“Inside The Fight To Become The Scripps National Spelling Bee Champion” – Vice News, 2018, 7:12 -- https://www.youtube.com/watch?v=YVDNKZWzk0E
This video is a good example of a middle-class parenting, better known as concerted cultivation. Parents in this socioeconomic strata tend to structure their child’s activities around the development of cultural capital. The children are enrolled in activities that “build their resume”—piano practice, boy scouts, swim team, spelling bees, special tutoring, drama club… all of this results in a hectic pace of daily life that leave little time for free activities. Working and lower-class parents, on the other hand, are said to approach childrearing from a natural growth model, essentially allowing their children to freely play with little formal structure. These children tend to be at a disadvantage when it comes to college admissions and other elite placements, as their middle-class peers have an impressive array of experiences and cultural development. However, the downside to the concerted cultivation model is apparent in the busy and stressful days of these privileged children. Perhaps there is such a thing as too much structured development.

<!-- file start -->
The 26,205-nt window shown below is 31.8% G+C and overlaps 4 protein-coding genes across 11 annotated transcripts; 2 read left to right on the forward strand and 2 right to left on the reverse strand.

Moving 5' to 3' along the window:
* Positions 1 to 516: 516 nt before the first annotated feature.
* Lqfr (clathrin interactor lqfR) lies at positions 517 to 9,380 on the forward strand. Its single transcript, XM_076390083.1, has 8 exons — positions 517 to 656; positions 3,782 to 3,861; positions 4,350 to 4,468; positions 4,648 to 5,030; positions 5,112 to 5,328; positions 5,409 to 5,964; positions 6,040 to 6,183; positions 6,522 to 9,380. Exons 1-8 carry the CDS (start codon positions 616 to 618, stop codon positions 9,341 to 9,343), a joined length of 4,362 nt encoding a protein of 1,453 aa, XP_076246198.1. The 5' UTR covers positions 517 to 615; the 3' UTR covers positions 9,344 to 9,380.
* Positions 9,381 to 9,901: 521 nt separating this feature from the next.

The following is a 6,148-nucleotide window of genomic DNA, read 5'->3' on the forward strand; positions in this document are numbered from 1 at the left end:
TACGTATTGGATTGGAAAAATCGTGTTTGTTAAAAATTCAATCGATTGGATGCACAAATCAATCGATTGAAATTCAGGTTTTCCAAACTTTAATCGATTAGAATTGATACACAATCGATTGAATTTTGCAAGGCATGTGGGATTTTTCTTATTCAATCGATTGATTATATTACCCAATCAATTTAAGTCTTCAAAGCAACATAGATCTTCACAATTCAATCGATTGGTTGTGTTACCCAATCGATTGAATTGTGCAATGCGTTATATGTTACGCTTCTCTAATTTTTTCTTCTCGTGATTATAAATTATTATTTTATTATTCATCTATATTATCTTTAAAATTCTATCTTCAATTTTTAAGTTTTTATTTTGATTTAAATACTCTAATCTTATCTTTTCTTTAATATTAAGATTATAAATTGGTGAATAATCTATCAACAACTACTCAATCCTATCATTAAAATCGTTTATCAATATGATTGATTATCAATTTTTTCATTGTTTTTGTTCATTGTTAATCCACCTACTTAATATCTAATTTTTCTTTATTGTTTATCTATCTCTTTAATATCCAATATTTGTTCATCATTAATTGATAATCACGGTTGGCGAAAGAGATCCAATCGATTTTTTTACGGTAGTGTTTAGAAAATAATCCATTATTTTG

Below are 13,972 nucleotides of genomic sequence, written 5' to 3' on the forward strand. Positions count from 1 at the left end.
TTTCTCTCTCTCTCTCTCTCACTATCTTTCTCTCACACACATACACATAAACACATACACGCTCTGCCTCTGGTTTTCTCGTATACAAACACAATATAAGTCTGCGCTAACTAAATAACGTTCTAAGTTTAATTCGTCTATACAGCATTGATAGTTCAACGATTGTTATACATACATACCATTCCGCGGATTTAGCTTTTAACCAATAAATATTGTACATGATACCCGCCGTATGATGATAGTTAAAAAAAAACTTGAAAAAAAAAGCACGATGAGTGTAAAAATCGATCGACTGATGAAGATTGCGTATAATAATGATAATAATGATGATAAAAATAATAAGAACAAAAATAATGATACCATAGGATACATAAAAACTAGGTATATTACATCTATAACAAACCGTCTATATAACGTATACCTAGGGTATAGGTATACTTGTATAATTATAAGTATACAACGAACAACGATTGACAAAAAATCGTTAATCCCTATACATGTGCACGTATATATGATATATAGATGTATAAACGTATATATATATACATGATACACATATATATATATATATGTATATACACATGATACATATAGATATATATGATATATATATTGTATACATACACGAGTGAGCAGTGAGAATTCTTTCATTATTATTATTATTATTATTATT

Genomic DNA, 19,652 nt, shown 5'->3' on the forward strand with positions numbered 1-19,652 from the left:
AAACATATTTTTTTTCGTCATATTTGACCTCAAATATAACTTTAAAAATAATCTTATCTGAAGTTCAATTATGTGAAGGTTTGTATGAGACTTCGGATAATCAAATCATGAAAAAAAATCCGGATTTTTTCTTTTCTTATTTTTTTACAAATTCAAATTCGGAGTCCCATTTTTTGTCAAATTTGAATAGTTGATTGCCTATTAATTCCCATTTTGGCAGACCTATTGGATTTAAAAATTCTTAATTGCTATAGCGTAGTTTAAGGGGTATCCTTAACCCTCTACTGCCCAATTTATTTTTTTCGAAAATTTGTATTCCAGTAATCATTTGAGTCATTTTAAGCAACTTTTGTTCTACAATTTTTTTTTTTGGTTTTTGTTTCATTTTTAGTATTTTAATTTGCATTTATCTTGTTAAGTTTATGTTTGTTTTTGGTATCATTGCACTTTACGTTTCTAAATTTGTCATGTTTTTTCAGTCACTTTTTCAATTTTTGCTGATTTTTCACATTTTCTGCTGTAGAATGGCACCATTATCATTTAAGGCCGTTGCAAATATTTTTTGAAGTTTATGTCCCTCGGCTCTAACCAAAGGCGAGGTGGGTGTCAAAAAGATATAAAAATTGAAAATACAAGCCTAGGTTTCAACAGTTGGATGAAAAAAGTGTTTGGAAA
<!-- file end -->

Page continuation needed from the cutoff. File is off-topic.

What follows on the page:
From the video’s description: If you keep up with the world of competitive spelling, you've noticed the 10 year winning streak of South Asian-Americans. Kids from India, Pakistan, and Bangladesh have simply dominated the competition, and the South Asian Spelling Bee circuit has a lot to do with that. Launched in 2008, the South Asian Spelling Bee is an elite circuit whose alumni account for a decade of spelling dominance in the nation's most competitive spelling competition. Rahul Walia, founder of the South Asian Spelling Bee, told VICE News "the reason why South Asians have really taken to this is because it really touches all of the learning pillars that this community has grown up with. While lending itself to the edge of competition and sport. And if you're good at it the spoils are phenomenal." VICE News followed along with one of the circuit's alumni, 12 year-old Rishik Gandhasri, as he chases the most sought after title in the world of spelling — Scripps National Champion.